Verdant3D Sows Seeds of Innovation with Home-Grown Filaments

By on April 1st, 2024 in materials, news

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Homegrown 3D printer filament [Source: Fabbaloo / LAI]

Garden enthusiasts and 3D printing aficionados, it’s time to get your green thumbs and filament spools ready for a new sustainable twist in 3D printing — home-grown 3D printer filaments!

Fabbaloo has uncovered a burgeoning trend in the 3D printing community: garden-grown 3D printer filaments. Spearheaded by innovative agricultural tech startup Verdant3D, this new practice is not only a hit among the environmentally conscious but is also surprisingly robust, thanks to their flagship product, the KaleStrong filament.

KaleStrong filament, a product as resilient as the leafy green itself, has emerged as a favorite for those seeking an eco-friendly yet durable printing option. “It’s quite literally as strong as the vegetable it’s derived from,” says Verdant3D’s Chief Horticultural Officer, Dr. Ivana Penkovitch. “Our unique process transforms kale into a filament that rivals even the toughest plastics on the market.”

Spool of KaleStrong 3D printer filament [Source: Fabbaloo / LAI]

Despite the undeniable success of KaleStrong, Verdant3D’s other homegrown filament, BrocFill — a broccoli-based filament — has curiously not received the same warm reception. While the technical specifications match or even surpass that of its kale counterpart, users simply can’t get past the name. “It’s inexplicable,” says Dr. Grow, “but we’ve seen this before — the broccoli bias is real.”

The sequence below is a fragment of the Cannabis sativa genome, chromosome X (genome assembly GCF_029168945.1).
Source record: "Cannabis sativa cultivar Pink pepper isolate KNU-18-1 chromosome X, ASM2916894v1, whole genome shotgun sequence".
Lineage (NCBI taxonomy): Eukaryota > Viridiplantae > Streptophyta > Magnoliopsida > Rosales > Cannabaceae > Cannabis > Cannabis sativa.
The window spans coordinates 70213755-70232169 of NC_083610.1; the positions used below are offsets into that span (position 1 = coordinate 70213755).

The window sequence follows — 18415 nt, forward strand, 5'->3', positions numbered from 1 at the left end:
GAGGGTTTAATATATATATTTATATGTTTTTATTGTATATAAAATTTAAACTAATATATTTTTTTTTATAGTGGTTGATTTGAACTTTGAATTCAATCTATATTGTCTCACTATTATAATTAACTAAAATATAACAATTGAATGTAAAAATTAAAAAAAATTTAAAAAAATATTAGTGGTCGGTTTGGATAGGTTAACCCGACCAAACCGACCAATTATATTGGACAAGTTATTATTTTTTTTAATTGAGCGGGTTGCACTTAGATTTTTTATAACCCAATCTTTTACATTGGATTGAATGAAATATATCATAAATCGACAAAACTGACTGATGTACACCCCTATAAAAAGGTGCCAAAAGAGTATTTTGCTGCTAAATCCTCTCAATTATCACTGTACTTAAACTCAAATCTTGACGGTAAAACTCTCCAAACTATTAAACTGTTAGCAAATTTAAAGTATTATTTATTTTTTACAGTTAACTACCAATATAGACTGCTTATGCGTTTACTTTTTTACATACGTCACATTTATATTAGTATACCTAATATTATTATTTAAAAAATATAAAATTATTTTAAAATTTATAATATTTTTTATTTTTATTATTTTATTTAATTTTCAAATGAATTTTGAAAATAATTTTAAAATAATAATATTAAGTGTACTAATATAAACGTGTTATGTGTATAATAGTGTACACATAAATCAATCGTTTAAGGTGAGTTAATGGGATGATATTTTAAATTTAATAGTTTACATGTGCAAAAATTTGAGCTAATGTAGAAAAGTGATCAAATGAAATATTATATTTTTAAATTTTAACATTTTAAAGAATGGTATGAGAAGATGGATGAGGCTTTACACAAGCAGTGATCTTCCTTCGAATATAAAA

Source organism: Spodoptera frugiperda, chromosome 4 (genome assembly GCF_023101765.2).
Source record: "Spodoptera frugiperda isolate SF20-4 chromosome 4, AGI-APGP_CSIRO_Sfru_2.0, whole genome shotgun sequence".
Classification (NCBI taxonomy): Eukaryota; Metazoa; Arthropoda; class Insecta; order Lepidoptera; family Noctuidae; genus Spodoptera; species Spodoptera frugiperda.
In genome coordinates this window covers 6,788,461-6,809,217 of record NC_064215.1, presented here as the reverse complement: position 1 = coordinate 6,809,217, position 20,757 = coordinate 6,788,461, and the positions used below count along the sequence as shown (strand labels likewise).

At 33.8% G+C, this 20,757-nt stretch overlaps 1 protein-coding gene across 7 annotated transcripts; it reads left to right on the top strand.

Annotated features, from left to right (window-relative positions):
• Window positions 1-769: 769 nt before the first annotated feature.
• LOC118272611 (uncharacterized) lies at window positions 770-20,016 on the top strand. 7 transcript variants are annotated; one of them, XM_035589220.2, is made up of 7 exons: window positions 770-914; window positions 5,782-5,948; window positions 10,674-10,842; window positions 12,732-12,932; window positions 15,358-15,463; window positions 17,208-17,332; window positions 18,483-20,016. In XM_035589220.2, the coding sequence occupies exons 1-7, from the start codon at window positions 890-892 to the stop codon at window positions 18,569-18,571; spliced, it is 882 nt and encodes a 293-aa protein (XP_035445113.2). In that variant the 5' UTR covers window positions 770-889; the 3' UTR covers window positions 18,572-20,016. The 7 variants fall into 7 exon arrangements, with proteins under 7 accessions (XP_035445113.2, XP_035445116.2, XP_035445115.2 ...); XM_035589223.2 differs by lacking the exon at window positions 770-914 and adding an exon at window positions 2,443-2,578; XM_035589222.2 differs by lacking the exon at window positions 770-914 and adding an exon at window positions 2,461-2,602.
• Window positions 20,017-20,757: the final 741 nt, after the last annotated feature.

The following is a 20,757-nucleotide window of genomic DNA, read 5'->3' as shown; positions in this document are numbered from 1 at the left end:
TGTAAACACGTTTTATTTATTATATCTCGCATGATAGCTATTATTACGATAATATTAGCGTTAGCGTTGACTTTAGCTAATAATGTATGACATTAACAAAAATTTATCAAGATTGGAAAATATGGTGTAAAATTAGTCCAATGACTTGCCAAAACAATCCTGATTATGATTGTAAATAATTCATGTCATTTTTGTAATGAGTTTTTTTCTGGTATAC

Verdant3D’s breakthrough has sent ripples through the market, with reports of avid gardeners and tech enthusiasts alike turning their vegetable patches into mini filament factories. The trend has even coined a new term among 3D printing circles: “printaculture,” a blend of printing and permaculture.

This revelation has led to widespread excitement, with 3D printing workshops now doubling as gardening classes. “It’s the perfect melding of my two passions,” says Ada Tiptaker, an upstate New York-based 3D printing hobbyist turned filament farmer. “Who knew my 3D prints would start from seeds?”

Printaculture happening in a garden [Source: Fabbaloo / LAI]

While many are thrilled with the sustainability aspect, some skeptics remain. Industry expert Leo Prinz notes, “The consistency and quality control that comes with traditional manufacturing can’t be easily replicated in a backyard setting.” Despite such concerns, the community-driven, grassroots filament production is thriving, with several local printaculture exchange groups popping up on popular social media platforms.

Verdant3D plans to host a webinar detailing the filament cultivation process and will offer starter kits for the aspiring filament gardeners.

With the promise of a sustainable, strong, and self-replenishing supply of 3D printing material, printaculture may just plant the seeds for future innovation in the industry.

Via Verdant3D

By Kerry Stevenson

Kerry Stevenson, aka "General Fabb" has written over 8,000 stories on 3D printing at Fabbaloo since he launched the venture in 2007, with an intention to promote and grow the incredible technology of 3D printing across the world. So far, it seems to be working!

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